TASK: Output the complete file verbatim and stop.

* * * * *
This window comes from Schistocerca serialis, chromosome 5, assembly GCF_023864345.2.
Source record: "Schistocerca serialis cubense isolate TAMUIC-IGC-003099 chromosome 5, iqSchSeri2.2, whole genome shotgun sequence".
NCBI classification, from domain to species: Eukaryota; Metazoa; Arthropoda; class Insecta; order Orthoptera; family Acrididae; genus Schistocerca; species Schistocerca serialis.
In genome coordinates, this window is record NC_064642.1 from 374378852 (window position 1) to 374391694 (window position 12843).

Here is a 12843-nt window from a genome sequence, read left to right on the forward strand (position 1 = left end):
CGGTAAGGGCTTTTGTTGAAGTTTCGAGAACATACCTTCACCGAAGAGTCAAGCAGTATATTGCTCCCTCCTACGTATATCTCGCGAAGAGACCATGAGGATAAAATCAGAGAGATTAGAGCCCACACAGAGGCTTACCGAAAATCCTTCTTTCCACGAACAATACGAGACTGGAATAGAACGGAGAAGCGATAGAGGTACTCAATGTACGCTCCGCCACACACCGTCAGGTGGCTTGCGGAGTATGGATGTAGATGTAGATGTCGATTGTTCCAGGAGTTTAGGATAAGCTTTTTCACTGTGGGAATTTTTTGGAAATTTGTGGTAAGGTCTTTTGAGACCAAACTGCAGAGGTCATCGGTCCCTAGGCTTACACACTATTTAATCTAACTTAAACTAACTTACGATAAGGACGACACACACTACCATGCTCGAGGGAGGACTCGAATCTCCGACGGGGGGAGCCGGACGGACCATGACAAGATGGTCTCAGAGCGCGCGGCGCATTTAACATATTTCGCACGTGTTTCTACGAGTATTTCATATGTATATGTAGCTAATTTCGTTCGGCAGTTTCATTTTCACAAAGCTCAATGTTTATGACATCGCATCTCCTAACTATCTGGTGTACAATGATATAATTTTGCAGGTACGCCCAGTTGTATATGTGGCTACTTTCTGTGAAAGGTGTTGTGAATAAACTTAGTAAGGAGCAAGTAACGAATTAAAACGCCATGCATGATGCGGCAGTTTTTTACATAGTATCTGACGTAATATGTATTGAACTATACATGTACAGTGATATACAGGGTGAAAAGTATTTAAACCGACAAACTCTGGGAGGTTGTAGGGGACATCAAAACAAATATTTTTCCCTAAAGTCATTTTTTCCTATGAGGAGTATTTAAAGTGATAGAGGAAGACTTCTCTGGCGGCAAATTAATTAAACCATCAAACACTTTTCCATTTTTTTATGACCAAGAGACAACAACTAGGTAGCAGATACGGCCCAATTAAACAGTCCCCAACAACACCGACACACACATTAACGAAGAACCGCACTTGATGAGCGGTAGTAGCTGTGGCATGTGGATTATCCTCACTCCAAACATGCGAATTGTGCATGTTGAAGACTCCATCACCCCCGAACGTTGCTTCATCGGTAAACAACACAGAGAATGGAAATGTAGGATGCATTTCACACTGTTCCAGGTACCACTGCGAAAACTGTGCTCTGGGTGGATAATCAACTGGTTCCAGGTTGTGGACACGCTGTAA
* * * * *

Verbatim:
This window comes from Schistocerca serialis, chromosome 5, assembly GCF_023864345.2.
Source record: "Schistocerca serialis cubense isolate TAMUIC-IGC-003099 chromosome 5, iqSchSeri2.2, whole genome shotgun sequence".
NCBI classification, from domain to species: Eukaryota; Metazoa; Arthropoda; class Insecta; order Orthoptera; family Acrididae; genus Schistocerca; species Schistocerca serialis.
In genome coordinates, this window is record NC_064642.1 from 374378852 (window position 1) to 374391694 (window position 12843).

Here is a 12843-nt window from a genome sequence, read left to right on the forward strand (position 1 = left end):
CGGTAAGGGCTTTTGTTGAAGTTTCGAGAACATACCTTCACCGAAGAGTCAAGCAGTATATTGCTCCCTCCTACGTATATCTCGCGAAGAGACCATGAGGATAAAATCAGAGAGATTAGAGCCCACACAGAGGCTTACCGAAAATCCTTCTTTCCACGAACAATACGAGACTGGAATAGAACGGAGAAGCGATAGAGGTACTCAATGTACGCTCCGCCACACACCGTCAGGTGGCTTGCGGAGTATGGATGTAGATGTAGATGTCGATTGTTCCAGGAGTTTAGGATAAGCTTTTTCACTGTGGGAATTTTTTGGAAATTTGTGGTAAGGTCTTTTGAGACCAAACTGCAGAGGTCATCGGTCCCTAGGCTTACACACTATTTAATCTAACTTAAACTAACTTACGATAAGGACGACACACACTACCATGCTCGAGGGAGGACTCGAATCTCCGACGGGGGGAGCCGGACGGACCATGACAAGATGGTCTCAGAGCGCGCGGCGCATTTAACATATTTCGCACGTGTTTCTACGAGTATTTCATATGTATATGTAGCTAATTTCGTTCGGCAGTTTCATTTTCACAAAGCTCAATGTTTATGACATCGCATCTCCTAACTATCTGGTGTACAATGATATAATTTTGCAGGTACGCCCAGTTGTATATGTGGCTACTTTCTGTGAAAGGTGTTGTGAATAAACTTAGTAAGGAGCAAGTAACGAATTAAAACGCCATGCATGATGCGGCAGTTTTTTACATAGTATCTGACGTAATATGTATTGAACTATACATGTACAGTGATATACAGGGTGAAAAGTATTTAAACCGACAAACTCTGGGAGGTTGTAGGGGACATCAAAACAAATATTTTTCCCTAAAGTCATTTTTTCCTATGAGGAGTATTTAAAGTGATAGAGGAAGACTTCTCTGGCGGCAAATTAATTAAACCATCAAACACTTTTCCATTTTTTTATGACCAAGAGACAACAACTAGGTAGCAGATACGGCCCAATTAAACAGTCCCCAACAACACCGACACACACATTAACGAAGAACCGCACTTGATGAGCGGTAGTAGCTGTGGCATGTGGATTATCCTCACTCCAAACATGCGAATTGTGCATGTTGAAGACTCCATCACCCCCGAACGTTGCTTCATCGGTAAACAACACAGAGAATGGAAATGTAGGATGCATTTCACACTGTTCCAGGTACCACTGCGAAAACTGTGCTCTGGGTGGATAATCAACTGGTTCCAGGTTGTGGACACGCTGTAA